FurikakeAffectionately known as “rice sprinkles”, the best part of this dry seasoning is that unlike tsukemono, you don’t have to refrigerate it and it has a good shelf life. They come in packets or jars, in multi-colored, multi-flavored varities, and it can be used as a topping on rice, vegetables or fish. Depending on the ingredients used inside the mix, furikake can taste like fish, eggs, sour plum, seaweed, spicy wasabi, or even teriyaki. This is a great way to eat leftover rice or as seasoning on bento rice (makes it look good too). My favorite way of using furikake is to mix it in hot rice and to roll it into rice balls (onigiri).
If you go looking for furikake, be sure to see what kind of ingredients are in it, so you’ll know whether it’s going to make your rice salty, sweet or sour. The seaweed,shrimp and egg varieties tend to be milder and have a slight sweet/aromatic flavor. Most of them fall into the salty range and many are quite deep with umami when sprinkled on hot white rice. If they have bits of dried plum bits (umeboshi) you can taste the tangy sourness mixed in. And if you’re not good with spicy, make sure it doesn’t contain wasabi or kimchi flakes—but if you like spicy, I think they really dress up your rice!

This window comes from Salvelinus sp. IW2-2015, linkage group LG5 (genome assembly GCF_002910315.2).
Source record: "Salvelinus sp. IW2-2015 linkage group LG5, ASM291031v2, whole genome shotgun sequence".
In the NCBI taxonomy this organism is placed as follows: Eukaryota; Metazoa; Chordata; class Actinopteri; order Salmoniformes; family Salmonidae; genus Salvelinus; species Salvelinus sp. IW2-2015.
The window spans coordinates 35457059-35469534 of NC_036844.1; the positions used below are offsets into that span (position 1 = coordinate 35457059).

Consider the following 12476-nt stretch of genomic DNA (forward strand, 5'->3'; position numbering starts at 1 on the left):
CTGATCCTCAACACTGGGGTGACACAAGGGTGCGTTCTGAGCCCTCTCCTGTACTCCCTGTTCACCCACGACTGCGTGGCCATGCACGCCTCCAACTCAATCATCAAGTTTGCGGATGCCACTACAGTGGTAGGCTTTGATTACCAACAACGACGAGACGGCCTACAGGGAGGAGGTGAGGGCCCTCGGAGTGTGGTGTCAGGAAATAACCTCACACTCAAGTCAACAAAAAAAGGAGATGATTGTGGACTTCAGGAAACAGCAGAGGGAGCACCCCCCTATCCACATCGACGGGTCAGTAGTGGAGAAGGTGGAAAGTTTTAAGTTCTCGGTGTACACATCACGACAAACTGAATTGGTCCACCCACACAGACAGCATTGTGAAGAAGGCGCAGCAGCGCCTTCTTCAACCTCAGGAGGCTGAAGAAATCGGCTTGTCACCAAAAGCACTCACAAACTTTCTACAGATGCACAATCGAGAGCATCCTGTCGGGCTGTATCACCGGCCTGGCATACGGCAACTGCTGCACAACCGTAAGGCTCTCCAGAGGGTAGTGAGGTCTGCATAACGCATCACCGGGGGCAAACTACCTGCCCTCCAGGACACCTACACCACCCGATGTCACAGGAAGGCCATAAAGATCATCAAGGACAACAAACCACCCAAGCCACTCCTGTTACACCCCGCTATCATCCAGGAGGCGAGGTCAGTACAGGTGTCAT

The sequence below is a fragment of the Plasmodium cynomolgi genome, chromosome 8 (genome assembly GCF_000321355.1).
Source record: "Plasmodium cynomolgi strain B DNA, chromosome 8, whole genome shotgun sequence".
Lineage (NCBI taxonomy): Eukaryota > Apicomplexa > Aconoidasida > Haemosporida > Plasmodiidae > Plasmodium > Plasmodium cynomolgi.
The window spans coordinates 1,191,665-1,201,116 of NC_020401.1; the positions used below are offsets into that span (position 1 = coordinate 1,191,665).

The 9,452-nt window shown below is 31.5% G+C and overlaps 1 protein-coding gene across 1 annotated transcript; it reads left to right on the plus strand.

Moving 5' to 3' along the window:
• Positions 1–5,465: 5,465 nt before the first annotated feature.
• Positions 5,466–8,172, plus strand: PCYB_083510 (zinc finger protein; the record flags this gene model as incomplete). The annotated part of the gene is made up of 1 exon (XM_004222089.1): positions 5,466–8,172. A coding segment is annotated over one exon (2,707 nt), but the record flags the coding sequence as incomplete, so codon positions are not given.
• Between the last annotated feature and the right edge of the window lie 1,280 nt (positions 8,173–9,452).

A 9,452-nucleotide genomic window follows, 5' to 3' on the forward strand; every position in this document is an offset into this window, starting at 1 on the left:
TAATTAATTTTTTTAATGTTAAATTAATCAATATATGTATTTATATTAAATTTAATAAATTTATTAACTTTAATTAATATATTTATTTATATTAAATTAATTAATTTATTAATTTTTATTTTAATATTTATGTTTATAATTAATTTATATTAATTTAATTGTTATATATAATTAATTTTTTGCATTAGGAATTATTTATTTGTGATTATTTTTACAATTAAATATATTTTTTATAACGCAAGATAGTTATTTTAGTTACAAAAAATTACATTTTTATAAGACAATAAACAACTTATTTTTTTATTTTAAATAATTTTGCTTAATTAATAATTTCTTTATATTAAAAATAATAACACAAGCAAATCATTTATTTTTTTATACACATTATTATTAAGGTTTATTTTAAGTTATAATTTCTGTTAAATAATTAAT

Here’s a handy chart put out by Asian Food Grocer, an online supplier. You can also find furikake at most Asian supermarkets.
The type of seaweed (nori) than you see on sushi doesn’t have any flavor added to its already rich umami, but there are flavored kinds (ajitsuke nori) that you can eat with white rice that are excellent during meals. You may have seen them as a common add-on at a typical Japanese style breakfast. They’re usually seasoned with a teriyaki tasting sweetness, and come in narrow sheets—packed in cellophane packaging to preserve crispness. If you want to eat this with your rice properly, practice your chopstick skills, because you’re supposed to wrap the sheet around a mouthful of rice like a small sushi roll and pop it into your mouth.I prefer tsukudani nori, which is more of a paste made with seaweed and strongly flavored with soy sauce. It’s not the most appetizing of looks for seaweed, but trust me, on hot white rice it’s so good! But use carefully because it is salty. And kids love it—I would slather this on my rice.